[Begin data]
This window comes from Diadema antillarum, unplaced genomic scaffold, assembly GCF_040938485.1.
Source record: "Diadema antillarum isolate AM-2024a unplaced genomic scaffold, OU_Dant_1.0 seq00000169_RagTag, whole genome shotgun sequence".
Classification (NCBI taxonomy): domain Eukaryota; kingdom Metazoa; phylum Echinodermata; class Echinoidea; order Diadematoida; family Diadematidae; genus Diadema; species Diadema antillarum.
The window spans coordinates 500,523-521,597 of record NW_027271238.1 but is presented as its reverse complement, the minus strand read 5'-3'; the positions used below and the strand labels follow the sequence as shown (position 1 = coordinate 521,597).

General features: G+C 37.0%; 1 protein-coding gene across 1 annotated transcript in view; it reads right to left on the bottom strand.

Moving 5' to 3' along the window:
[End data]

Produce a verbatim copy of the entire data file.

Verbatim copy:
This window comes from Diadema antillarum, unplaced genomic scaffold, assembly GCF_040938485.1.
Source record: "Diadema antillarum isolate AM-2024a unplaced genomic scaffold, OU_Dant_1.0 seq00000169_RagTag, whole genome shotgun sequence".
Classification (NCBI taxonomy): domain Eukaryota; kingdom Metazoa; phylum Echinodermata; class Echinoidea; order Diadematoida; family Diadematidae; genus Diadema; species Diadema antillarum.
The window spans coordinates 500,523-521,597 of record NW_027271238.1 but is presented as its reverse complement, the minus strand read 5'-3'; the positions used below and the strand labels follow the sequence as shown (position 1 = coordinate 521,597).

General features: G+C 37.0%; 1 protein-coding gene across 1 annotated transcript in view; it reads right to left on the bottom strand.

Moving 5' to 3' along the window: